That he gave up the enterprise because it sounded too much like a Bharatiya Janata Party outfit is another matter. What is relevant is that it aroused Jagjivan Ram’s hostility: the dalit leader suspected a conspiracy to bring back the Manusmriti.

It may also be relevant that the Samaj was founded just after 700 Tamil Nadu harijans converted to Islam in a highly publicised ceremony that sent shock waves through the Hindu ranks. Disregarding Ram’s criticism, Dr Singh promised that his Samaj would “provide a vast platform which can be shared not only by all sects of the Hindus but also by the offshoot religions of Hinduism.”

 

Perhaps he meant only that his Samaj would unite the 220 sects and castes that are said to divide 900 million Hindus, but the assertion sounded dangerously like the Bharatiya Janata Party’s insistence that all Indians are Hindus, regardless of what faith they profess.

Etymologically, the claim may not be too inaccurate. But most of those who voice it have little understanding of the secular geographical roots of the word “Hindu”. They would probably be less enthusiastic if they knew Hindu isn’t a Sanskrit word at all. Some scholars credit the ancient Greeks with inventing the description as a variant of Indus; some give that honour to the Persians.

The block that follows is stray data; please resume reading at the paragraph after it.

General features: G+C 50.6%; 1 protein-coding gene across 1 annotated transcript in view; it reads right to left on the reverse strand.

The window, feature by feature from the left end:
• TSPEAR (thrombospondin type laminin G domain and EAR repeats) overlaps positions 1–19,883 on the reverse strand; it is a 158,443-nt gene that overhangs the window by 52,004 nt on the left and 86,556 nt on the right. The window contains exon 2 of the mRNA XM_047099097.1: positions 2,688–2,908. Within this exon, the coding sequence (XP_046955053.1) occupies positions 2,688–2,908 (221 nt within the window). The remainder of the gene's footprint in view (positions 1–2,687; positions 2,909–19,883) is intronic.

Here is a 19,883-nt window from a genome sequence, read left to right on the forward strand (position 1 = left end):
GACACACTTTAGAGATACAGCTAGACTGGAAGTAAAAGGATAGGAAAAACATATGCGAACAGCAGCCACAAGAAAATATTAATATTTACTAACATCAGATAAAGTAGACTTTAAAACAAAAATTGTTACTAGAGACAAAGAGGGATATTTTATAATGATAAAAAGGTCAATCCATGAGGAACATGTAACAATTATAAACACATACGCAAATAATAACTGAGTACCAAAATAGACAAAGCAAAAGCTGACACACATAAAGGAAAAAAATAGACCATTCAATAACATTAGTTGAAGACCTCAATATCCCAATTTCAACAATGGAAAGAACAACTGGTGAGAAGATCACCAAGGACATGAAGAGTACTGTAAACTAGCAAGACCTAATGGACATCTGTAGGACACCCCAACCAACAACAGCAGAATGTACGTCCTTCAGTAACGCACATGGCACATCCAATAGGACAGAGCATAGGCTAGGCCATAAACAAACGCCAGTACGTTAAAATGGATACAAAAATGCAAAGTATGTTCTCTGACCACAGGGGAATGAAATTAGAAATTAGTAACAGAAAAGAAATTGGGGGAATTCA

Either way, it’s a foreign term and politically explosive at that because of the tunnel vision of the people who parrot it nowadays. They might flaunt saffron, but their thinking resembles that of Indira Gandhi who once argued India didn’t need Opposition parties because her Congress reflected all shades of opinion.

In the days when I edited a newspaper, people sometimes sent me articles that were blatantly Hindu propaganda. That didn’t surprise me. What did was their inability to recognise the outpourings as propaganda or even one-sided. One man, a stockbroker, told me in all sincerity that Hinduism covered Buddhism, Christianity and even Islam. Therefore, he said, my paper and I would be serving the cause of ecumenism by publishing an article that focused on some aspect of Hinduism. He was not a card-holding member of the Jana Sangh (this was pre-BJP) and I do think he believed his words. He was a family friend and we argued for a long time. I tried to persuade him that Buddhists, Christians and Muslims might not wish to accept Hinduism as their preferred label. That was immaterial to him.

 

All Indians were Hindus, and Hinduism projected all religions. He interpreted sanatan dharma in the narrowest sense imaginable. No wonder some saffron brigade stalwarts think B.R. Ambedkar was anti-national. One must assume that Hyderabad University’s former vice-chancellor, Appa Rao Podile, Union minister of state for labour and employment Bandaru Dattatreya, and Smriti Irani, Union minister of human resources development, took a not dissimilar view of the national interest, and what violates it. If so, Rohith Vemula paid with his life for a blinkered political vision that could do incalculable harm to the idea of India.